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Friday, August 08, 2008

Low Volume Ejaculate: A Rational Approach That Maximizes Success

Some men have infertility that is associated with low volume ejaculates. Often these men do not realize that they have less than the normal amount of ejaculate fluid because they have no basis of comparison. Other times, men will report that over time, the amount of fluid ejaculated has decreased over time. Some report having "dry" orgasms, a condition known as aspermia.

Ejaculation and orgasm are different entities. Orgasm is the pleasurable sensation that typically, but not always, occurs with ejaculation. Ejaculation is the physical release of seminal fluid from the penis. Seminal fluid contains 3 things: sperm, prostate fluid, and seminal vesical fluid. Sperm--or the testicular component--makes up the smallest contribution by volume. Men rarely if ever notice a decrease in ejaculate fluid volume from a testicular bloackage, such as after a vasectomy.

Normally fertile men have ejaculate volumes of 2.5ml or greater. Volumes between 2ml and 2.5ml are in an equivical range and are rarely associated with any abnormalities or male factors. Volumes less than 2.0ml are definitely low and when detected should prompt the urologist-male infertility specialist to investigate.

Low volume ejaculates are caused by 3 disorders: ejaculatatory dysfunction, genital tract obstructions, or congenital anomalies. An evaluation can typically differentiate one of these disorders from another.

Ejaculatory disorders are caused by:
  • neurological diseases, e.g. multiple sclerosis, autonomic neuropathies, authonomic dysreflexia, spinal cord injury.
  • Diabetes, is causes a combination of neurologic and autonomic nervous system problems
  • Prior surgeries; can cause retrograde ejaculation, aspermia, or both
  • Medications; some can cause retrograde ejaculation, aspermia or both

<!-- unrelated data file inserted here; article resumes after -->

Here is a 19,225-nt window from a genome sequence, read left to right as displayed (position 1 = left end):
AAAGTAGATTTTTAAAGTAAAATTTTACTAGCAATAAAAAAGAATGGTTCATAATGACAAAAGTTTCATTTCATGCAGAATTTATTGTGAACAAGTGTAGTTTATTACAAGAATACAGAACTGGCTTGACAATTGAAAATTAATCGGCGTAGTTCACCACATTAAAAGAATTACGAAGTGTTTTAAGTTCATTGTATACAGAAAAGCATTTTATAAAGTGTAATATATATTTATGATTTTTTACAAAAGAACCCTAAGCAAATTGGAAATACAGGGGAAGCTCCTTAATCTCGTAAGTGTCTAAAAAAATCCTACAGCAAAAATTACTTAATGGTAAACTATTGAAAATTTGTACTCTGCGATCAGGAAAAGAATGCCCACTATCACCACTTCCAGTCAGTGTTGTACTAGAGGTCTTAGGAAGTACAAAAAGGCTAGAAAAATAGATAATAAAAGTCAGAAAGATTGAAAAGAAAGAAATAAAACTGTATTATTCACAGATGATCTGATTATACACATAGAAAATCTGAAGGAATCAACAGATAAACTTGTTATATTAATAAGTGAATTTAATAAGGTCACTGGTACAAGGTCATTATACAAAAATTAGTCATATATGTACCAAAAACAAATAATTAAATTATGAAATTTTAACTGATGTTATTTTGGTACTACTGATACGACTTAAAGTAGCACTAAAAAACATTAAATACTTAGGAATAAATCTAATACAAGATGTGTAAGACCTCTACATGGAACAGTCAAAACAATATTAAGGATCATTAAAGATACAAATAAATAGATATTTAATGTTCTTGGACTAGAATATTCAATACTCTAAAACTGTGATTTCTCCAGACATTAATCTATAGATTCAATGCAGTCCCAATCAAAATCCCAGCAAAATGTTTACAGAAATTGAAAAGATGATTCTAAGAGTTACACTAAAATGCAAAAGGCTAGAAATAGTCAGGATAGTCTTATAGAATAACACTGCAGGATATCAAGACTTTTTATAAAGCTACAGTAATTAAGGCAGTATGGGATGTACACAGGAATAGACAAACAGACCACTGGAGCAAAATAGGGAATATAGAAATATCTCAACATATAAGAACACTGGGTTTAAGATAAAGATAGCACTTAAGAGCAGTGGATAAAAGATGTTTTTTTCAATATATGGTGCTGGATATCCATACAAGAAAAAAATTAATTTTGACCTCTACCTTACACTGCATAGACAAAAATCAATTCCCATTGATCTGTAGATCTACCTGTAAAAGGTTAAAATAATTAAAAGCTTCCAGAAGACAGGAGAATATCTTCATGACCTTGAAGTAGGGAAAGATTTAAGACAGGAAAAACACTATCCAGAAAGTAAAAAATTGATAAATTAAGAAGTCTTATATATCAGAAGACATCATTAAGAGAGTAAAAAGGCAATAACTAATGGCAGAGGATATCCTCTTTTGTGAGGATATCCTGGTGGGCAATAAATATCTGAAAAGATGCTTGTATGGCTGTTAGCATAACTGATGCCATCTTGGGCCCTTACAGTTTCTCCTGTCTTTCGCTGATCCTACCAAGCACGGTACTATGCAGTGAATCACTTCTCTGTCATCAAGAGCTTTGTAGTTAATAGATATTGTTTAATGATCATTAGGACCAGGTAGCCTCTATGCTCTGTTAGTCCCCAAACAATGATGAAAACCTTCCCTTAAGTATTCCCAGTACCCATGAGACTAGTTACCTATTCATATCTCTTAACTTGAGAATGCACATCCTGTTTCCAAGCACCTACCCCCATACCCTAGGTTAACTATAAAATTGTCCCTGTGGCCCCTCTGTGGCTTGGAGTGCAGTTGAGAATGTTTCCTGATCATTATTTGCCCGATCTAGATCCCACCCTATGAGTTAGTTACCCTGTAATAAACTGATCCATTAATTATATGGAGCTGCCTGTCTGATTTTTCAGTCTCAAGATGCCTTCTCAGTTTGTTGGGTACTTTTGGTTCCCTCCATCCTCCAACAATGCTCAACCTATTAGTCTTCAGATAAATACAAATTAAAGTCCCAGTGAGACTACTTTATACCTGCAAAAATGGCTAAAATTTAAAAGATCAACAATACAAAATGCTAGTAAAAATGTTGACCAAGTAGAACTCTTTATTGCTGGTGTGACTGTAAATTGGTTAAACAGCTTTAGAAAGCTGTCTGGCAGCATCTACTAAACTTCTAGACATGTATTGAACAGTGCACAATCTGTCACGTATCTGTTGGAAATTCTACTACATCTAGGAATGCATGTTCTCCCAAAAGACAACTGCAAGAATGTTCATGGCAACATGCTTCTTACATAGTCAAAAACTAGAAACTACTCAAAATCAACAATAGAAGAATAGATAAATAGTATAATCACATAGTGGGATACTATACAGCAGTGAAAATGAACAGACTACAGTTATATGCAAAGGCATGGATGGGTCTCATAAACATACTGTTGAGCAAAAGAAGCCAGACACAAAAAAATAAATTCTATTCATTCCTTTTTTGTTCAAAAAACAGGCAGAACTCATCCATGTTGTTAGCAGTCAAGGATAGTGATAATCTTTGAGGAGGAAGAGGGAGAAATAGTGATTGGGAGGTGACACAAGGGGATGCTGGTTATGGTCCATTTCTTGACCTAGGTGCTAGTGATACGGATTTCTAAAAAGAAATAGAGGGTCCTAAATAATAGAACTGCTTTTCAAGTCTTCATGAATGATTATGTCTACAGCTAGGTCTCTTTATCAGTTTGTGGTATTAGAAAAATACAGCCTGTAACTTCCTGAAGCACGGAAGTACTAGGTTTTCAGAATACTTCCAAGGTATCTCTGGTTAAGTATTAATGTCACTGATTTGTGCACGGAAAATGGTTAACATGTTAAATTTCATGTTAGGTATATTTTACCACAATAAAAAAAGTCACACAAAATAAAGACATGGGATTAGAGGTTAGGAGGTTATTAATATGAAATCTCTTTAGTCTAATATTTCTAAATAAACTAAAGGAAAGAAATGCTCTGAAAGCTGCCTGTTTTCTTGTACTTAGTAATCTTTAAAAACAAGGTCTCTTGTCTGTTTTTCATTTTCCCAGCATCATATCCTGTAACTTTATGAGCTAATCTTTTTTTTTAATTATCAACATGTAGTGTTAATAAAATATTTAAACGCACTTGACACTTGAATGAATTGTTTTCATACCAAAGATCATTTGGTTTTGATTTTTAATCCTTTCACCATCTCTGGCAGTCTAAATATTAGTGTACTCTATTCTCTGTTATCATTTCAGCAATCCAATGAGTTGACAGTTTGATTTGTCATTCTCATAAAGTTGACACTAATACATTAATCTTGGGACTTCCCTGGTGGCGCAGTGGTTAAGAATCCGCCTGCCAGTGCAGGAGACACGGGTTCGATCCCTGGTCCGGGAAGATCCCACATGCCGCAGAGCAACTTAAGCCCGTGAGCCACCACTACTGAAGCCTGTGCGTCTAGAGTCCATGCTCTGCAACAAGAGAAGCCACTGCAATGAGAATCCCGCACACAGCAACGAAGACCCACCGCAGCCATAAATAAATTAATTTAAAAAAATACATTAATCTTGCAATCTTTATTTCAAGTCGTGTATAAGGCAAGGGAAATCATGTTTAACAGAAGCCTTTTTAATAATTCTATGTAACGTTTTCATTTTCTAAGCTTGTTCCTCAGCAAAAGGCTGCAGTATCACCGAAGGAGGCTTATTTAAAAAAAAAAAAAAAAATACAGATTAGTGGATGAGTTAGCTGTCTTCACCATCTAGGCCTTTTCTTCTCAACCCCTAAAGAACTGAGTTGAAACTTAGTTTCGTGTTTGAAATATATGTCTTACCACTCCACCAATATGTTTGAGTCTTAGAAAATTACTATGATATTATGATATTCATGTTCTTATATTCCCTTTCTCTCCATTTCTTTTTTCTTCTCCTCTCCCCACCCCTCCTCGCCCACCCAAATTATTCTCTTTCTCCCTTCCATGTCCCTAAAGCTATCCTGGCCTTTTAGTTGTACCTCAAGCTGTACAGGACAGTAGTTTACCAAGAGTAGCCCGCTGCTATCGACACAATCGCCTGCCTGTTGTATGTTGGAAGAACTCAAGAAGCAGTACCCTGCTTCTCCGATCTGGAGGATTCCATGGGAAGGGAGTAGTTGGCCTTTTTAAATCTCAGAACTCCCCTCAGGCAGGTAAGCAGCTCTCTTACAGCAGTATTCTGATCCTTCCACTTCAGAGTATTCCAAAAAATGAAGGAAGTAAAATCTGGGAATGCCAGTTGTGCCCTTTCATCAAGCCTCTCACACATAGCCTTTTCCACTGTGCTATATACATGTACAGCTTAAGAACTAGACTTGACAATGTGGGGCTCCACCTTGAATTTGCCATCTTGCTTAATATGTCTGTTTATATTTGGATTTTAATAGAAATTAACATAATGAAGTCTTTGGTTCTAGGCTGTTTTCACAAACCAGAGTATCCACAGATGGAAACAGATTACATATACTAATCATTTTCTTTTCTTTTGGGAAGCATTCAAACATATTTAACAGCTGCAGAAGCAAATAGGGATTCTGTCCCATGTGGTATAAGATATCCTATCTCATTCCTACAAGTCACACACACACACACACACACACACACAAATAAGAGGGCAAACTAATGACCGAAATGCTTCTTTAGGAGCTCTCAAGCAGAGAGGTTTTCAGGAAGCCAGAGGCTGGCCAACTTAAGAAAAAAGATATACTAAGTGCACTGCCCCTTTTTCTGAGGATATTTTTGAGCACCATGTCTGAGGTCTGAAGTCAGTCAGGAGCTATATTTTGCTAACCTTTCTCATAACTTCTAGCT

Genital Obstructions are caused by:
  • Prostate cysts
  • inflammatory disorders
  • Infections
  • Scars from prior surgeries
Congenital anomalies
  • Seminal vesical aplasia (absence)
  • CBAVD (absence of the vas deferens)
A detailed history, physical exam, laboratory assessment, and semen analysis can alert the physician to the possibility that a genital tract obstruction might exist. When low volume ejaculate infertility is encountered, an experienced male fertility specialist can use their knowledge of the causes to develop a evidence based plan of evaluation and treatment.

When the patient history fails to uncover any reversible disorder or obvious cause for the problem, such as an offending medication, a spinal cord lesion, or CBAVD, a thorough diagnostic work-up is indicated. Here's how I proceed:
  1. Repeat semen analysis with a post-ejaculate urine analysis (PEUA). The PEUA is essential for diagnosing retrograde ejaculation, a common, often reversible, and treatable disorder in which the sperm get deposited into the bladder after ejaculation rather than in the normal direction of flow.
  2. If PEUA negative, proceed with a TRUS, which is a prostate sonogram. This test can determine if the seminal vesicals are present or absent or if there is a prostate cyst. It can also at times determine if the ejaculatory duct is dilated. The TRUS is not 100% accurate for determining whether or not a blockage is present and can have many false positive and negative results. If the TRUS is positive or equivocal, and I am considering a procedure to correct ejaculatory duct obstruction--a procedure called the TURED--I recommend that the patient have the following:
  3. A Testis biopsy. This procedure is definitive and can differentiate between a disorder of sperm production versus sperm ductal obstruction. One can also harvest and freeze any sperm found after a biopsy, circumstances permitting. If the biopsy is consistent with obstruction or blockage, and the TRUS findings and SA/PEUA findings are consistent with ejaculatory duct obstruction, then:
  4. I have a discussion with the patient and partner about further treatment options. These options include referral for IVF-ICSI and a sperm retrieval procedure to obtain sperm or proceeding with a TURED--a minimally invasive procedure that can un-block the ejaculatory ducts and restore fertility in affected men.
  5. Perform the TURED. When the diagnosis is correct and the blockage is in a location that can be reached by the procedure, the results of the TURED can be dramatic. Azoospermic patients can go from zero sperm to normal (>20 million sperm) within days of the procedure.
Low volume ejaculate can be a difficult diagnostically. With a rational and evidence based approach, a high number of men can be helped with few side-effects. And best of all, these procedures are typically covered by insurance plans.

Any questions, contact me.